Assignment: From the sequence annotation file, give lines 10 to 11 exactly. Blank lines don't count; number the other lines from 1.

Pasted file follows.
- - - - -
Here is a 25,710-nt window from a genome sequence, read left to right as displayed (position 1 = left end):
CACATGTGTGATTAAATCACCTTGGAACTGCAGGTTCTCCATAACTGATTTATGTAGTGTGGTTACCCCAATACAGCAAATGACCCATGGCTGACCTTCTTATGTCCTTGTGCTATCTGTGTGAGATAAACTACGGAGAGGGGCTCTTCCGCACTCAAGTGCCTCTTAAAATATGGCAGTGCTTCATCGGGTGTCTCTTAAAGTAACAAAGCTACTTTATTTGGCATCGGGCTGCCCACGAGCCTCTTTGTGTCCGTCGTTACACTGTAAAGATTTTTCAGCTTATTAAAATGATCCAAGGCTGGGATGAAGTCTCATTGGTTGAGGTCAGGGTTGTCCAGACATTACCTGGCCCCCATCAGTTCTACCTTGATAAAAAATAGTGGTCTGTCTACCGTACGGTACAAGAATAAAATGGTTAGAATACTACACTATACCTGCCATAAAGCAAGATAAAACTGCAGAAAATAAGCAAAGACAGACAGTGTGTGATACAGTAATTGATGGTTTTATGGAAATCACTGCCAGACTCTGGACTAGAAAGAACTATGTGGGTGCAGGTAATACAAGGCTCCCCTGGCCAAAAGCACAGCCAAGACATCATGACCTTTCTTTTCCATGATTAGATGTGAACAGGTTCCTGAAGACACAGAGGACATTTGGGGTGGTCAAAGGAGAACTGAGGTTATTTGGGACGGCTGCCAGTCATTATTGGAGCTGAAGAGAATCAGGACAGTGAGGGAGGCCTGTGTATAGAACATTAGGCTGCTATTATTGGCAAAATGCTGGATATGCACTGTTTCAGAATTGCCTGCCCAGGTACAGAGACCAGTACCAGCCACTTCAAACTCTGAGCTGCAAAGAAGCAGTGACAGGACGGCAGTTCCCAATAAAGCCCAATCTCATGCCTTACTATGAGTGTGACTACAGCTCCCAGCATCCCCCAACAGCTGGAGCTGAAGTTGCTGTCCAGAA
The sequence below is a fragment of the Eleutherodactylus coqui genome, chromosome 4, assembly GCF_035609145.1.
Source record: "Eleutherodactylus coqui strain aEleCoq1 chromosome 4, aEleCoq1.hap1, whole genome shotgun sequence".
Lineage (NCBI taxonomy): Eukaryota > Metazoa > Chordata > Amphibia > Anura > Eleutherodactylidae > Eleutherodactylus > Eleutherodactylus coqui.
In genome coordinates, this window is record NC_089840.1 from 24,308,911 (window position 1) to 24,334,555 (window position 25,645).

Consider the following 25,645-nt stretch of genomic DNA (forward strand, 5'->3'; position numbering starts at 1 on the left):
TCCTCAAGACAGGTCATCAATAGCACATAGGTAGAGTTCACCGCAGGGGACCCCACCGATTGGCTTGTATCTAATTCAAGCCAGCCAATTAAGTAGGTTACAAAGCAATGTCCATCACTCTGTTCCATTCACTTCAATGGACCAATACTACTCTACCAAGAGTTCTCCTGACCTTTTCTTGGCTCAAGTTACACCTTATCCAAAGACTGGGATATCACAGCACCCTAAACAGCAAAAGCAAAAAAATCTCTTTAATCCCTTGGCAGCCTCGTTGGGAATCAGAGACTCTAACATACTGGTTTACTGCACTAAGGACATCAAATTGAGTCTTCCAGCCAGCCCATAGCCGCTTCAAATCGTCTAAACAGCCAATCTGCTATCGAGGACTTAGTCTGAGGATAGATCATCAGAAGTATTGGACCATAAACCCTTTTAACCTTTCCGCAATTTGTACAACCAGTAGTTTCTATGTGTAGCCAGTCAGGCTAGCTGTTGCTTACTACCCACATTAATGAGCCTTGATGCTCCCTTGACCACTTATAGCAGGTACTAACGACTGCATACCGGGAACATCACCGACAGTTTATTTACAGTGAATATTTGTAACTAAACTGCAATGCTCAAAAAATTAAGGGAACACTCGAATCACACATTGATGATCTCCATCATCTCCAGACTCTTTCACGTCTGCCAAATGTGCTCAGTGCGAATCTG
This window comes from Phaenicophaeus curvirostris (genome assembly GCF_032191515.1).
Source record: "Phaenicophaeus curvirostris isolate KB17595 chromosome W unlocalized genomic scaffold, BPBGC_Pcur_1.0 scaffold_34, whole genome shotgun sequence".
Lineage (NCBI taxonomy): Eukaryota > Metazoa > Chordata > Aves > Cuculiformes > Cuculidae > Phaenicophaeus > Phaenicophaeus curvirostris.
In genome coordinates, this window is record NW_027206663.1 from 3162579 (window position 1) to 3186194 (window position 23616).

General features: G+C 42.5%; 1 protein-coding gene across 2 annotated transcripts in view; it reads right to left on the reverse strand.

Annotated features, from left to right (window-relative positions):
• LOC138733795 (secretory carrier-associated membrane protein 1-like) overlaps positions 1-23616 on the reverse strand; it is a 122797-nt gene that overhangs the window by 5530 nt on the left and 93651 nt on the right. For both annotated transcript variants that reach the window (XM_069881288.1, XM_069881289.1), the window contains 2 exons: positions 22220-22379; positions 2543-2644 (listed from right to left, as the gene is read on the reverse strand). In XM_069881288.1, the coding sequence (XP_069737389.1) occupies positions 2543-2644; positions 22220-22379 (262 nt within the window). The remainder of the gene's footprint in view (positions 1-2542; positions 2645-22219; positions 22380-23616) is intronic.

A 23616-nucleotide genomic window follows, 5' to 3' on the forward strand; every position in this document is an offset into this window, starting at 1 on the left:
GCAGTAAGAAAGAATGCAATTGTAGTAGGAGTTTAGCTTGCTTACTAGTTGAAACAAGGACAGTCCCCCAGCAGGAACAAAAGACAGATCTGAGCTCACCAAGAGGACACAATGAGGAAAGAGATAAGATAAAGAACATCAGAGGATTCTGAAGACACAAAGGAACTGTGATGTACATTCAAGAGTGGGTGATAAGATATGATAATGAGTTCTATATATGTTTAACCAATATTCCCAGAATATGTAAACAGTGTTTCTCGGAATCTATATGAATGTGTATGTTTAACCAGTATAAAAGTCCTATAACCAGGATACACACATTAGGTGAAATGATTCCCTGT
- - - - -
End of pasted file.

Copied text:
Source record: "Phaenicophaeus curvirostris isolate KB17595 chromosome W unlocalized genomic scaffold, BPBGC_Pcur_1.0 scaffold_34, whole genome shotgun sequence".
Lineage (NCBI taxonomy): Eukaryota > Metazoa > Chordata > Aves > Cuculiformes > Cuculidae > Phaenicophaeus > Phaenicophaeus curvirostris.